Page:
We All Need Stories by G.B. Gordon

We need stories that help us make sense of the world, stories that tell us we’re not alone, stories that answer questions we don’t know to ask, that help us find out who we are. We need stories about us. All of us.

I am five. I want to be an ocean explorer when I grow up. I practise in the kiddie pool. Mama says I can’t run around like that. People will talk. I tell her I don’t care, but I do, a little. I don’t know what people will talk about, but I learn that I have something to hide.

I am eleven, and I want to be a painter when I grow up. My grandmother takes me to buy underwear that is ‘cut to bring out my attributes’. In the middle of the store she holds it against my body for size, and I want to crawl into a dark cave and never come out.

I’m thirteen, and I’m going to be a cook, or a carpenter. I can’t decide. Of course the moment I’m told I can’t take that class anyway, because I’m the wrong gender, that is the one I want. That fight I win. I still can’t decide.

I’m a teenager in non-descript, oversized clothes that hide my body. It’s an okay body, I guess, but the way people make it their business freaks me the hell out. I hate all that gender bullshit. I read a lot. Thrillers and whodunnits and SF/F. I live in books. I don’t read love stories. Everyone in books is straight. What’s the point? I want to be a writer. I’ll write books that … I don’t know. Have bisexual heroes, I guess. Still … that’s not all. I don’t know what to say. Maybe it’s just growing up. Doesn’t everyone go through this?

They tell me I have to make an effort, and maybe they’re right. I mean, they can’t all be wrong. Can they? And I know they care. I want to be a good kid. I do. I’ll grow out of my rebellious teenager phase and try to be who they want me to be. It’s for the best, right?

I’m all grown up and working sensible 9-5 jobs. I’m normal. I’m okay. Fake it til you make it.

I meet someone who says he’s trans. What? What does that mean, trans? He’s just starting to find out. It’s a sensitive topic. The dictionary is not helpful, neither is the library. I’m not sure who else to ask. Or even what. My friends, the books, betray me. Again.

I’m at university. There’s a GLBT group. I decide to take a peek, because, I mean, maybe I’m trans? They tell me I’d know. If I was trans, I’d hate my body, I’d want to transition or kill myself.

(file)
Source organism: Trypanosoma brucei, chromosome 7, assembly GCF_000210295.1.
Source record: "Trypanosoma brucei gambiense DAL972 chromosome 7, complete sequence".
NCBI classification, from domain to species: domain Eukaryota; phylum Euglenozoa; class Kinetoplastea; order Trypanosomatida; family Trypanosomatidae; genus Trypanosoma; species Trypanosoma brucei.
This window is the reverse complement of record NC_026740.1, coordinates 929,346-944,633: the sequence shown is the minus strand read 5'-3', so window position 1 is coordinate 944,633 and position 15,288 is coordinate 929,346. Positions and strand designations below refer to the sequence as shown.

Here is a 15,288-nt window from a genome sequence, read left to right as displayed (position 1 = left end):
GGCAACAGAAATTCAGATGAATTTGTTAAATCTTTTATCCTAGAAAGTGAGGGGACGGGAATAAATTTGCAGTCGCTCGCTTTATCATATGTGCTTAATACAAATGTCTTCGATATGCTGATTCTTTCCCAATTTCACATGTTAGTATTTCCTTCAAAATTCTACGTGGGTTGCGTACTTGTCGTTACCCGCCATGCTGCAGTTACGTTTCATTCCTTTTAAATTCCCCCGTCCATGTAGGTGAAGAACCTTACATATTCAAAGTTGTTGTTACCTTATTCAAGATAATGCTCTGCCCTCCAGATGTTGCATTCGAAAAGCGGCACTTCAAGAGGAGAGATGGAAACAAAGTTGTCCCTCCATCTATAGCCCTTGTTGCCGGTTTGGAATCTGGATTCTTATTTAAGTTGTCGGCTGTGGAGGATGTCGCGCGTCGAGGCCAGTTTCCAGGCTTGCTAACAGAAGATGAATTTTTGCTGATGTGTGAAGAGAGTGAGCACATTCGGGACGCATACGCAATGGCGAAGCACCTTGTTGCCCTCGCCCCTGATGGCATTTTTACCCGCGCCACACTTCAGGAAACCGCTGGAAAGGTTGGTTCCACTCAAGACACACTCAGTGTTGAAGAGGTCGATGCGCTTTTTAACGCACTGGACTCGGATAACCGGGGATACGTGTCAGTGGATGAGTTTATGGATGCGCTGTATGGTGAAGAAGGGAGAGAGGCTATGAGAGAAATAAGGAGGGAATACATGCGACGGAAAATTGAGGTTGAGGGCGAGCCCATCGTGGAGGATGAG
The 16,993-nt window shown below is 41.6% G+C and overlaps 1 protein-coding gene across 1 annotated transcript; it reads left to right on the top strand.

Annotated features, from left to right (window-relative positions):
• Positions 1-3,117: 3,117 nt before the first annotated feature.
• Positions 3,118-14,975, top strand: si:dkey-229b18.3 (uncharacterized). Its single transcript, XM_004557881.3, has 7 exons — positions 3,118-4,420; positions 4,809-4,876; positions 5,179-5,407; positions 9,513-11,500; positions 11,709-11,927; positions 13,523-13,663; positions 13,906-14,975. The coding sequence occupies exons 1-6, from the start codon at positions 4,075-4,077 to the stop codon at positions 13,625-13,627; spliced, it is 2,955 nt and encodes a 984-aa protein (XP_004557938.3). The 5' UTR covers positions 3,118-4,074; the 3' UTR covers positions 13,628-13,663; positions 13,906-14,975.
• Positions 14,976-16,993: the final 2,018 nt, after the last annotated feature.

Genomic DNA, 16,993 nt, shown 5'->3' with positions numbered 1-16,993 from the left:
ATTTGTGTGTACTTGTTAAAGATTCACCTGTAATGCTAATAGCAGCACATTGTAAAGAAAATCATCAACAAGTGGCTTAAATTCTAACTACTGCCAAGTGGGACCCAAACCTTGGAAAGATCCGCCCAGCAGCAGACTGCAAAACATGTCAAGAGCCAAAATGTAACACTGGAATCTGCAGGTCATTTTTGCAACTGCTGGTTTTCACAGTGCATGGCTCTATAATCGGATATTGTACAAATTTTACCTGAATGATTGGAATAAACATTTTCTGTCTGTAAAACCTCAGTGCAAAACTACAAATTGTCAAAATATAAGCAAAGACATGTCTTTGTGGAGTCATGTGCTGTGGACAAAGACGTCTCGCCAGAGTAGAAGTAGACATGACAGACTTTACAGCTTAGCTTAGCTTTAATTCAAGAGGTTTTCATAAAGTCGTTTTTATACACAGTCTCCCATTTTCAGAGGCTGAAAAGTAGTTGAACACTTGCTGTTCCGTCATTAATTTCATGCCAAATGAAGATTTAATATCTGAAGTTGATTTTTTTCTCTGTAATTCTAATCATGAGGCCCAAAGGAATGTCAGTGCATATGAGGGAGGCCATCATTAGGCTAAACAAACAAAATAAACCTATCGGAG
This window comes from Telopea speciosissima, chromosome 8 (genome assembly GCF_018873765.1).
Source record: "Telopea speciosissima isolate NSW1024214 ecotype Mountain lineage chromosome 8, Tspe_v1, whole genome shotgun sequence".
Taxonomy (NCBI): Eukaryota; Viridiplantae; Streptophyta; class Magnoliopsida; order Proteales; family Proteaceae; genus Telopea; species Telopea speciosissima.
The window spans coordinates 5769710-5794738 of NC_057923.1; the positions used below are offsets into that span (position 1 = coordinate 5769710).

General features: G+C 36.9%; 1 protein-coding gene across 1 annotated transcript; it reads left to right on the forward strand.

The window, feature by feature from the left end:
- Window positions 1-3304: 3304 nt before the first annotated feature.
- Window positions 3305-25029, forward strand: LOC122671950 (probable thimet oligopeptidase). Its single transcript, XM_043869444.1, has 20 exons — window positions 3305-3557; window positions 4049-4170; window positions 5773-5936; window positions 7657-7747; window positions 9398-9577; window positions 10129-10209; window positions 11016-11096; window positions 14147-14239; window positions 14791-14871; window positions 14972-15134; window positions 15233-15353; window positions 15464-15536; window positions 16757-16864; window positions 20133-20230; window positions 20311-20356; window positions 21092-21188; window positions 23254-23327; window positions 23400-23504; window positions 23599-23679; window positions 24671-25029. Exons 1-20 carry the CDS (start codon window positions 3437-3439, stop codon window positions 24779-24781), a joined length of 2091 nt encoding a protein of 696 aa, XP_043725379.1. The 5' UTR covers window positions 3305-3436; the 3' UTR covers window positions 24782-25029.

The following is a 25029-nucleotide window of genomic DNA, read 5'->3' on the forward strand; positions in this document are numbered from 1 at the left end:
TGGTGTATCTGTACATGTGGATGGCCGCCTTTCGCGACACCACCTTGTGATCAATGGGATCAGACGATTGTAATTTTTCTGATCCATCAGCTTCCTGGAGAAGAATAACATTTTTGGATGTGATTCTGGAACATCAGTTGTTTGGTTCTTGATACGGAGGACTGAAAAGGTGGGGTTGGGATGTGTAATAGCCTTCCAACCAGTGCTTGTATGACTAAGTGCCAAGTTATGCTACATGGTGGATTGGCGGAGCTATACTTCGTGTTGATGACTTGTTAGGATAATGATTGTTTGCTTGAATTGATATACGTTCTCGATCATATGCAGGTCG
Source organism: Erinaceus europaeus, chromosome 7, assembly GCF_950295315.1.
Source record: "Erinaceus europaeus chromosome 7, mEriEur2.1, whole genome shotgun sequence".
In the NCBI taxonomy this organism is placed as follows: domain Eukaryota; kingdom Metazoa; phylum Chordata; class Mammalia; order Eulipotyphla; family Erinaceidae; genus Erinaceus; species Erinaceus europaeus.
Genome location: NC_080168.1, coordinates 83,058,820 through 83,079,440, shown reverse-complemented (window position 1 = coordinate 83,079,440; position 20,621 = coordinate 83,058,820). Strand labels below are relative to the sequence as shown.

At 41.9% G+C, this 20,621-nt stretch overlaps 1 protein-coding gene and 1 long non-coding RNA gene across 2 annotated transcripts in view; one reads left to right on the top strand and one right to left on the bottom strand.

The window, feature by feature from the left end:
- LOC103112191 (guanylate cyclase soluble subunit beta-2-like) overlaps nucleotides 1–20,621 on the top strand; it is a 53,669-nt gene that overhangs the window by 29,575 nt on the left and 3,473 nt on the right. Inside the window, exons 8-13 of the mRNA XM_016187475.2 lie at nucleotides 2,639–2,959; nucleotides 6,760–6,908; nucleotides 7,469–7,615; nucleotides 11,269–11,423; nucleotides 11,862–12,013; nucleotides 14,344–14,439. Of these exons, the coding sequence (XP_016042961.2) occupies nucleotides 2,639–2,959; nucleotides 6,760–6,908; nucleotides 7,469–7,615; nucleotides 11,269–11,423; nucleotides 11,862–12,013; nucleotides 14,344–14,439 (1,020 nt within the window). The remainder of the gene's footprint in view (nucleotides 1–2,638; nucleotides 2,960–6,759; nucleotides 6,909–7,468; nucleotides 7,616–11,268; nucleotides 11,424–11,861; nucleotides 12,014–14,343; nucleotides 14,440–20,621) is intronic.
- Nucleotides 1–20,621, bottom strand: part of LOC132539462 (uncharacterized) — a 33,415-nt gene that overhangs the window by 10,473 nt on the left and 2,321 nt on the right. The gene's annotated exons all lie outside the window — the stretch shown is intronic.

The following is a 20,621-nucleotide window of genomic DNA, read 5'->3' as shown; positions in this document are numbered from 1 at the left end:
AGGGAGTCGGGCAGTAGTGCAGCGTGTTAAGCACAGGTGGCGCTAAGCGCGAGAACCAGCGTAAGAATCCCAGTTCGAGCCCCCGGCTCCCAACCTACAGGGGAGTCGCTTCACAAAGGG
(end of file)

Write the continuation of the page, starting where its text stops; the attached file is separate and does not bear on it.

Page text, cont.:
I just want to be me. They tell me to stay in my lane, I’m just confused. Yeah, well. Story of my life.

I’m thirty, and I’m done pretending I’m okay. I feel wrong. The box I squeezed myself in, because I was told it was my box, is getting tighter every year.

I buy my first computer modem. Internet. Unlimited fanfiction, discussions, Wikipedia, ebooks … Whoa. I read everything I can get my hands on, find the terms bigender and agender. And then genderfluid and genderqueer. It feels right. It fits.

It took me almost forty years to find out who I am.

I wish I’d had a book about me when I was five. Or eleven. I can’t go back to tell myself what I know now, but I can break boxes and write books. 

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About G.B.Gordon

G.B.Gordon worked as a packer, landscaper, waiter, and coach before going back to school to major in linguistics and, at 35, switch to less backbreaking monetary pursuits like translating, editing, and writing.

Having lived in various parts of the world, Gordon is now happily ensconced in suburban Ontario with the best of all husbands.

About The Other Side Of Winter 

Not all wounds are visible.

TheOtherSideOfWinter_500x750Skanian investigator Bengt fell in love with fellow policeman Alex Rukow in a week. But that was a year ago, and they’ve been apart ever since. Then Alex escapes the corrupt and destitute island nation of Santuario and comes to live with Bengt. Happy ever after . . .?

Alex’s lifelong dream of leaving Santuario has come true at last. But he finds himself adrift in a society he doesn’t understand. Worse, past nightmares come back to haunt him, and after so many years of suspicion and self-reliance, it’s harder than he imagined to trust someone else.

Bengt just wants Alex to share his comfortable life. But the more he tries to give, the more Alex pulls away. Their physical connection couldn’t be better, but Bengt can’t seem to get through to his difficult, taciturn lover outside the bedroom. Meanwhile, he has his own demons to confront—not to mention a serial killer on the loose.

Bengt and Alex must dig deep for the courage to face their pasts, but it may be too late to save their relationship or their lives.

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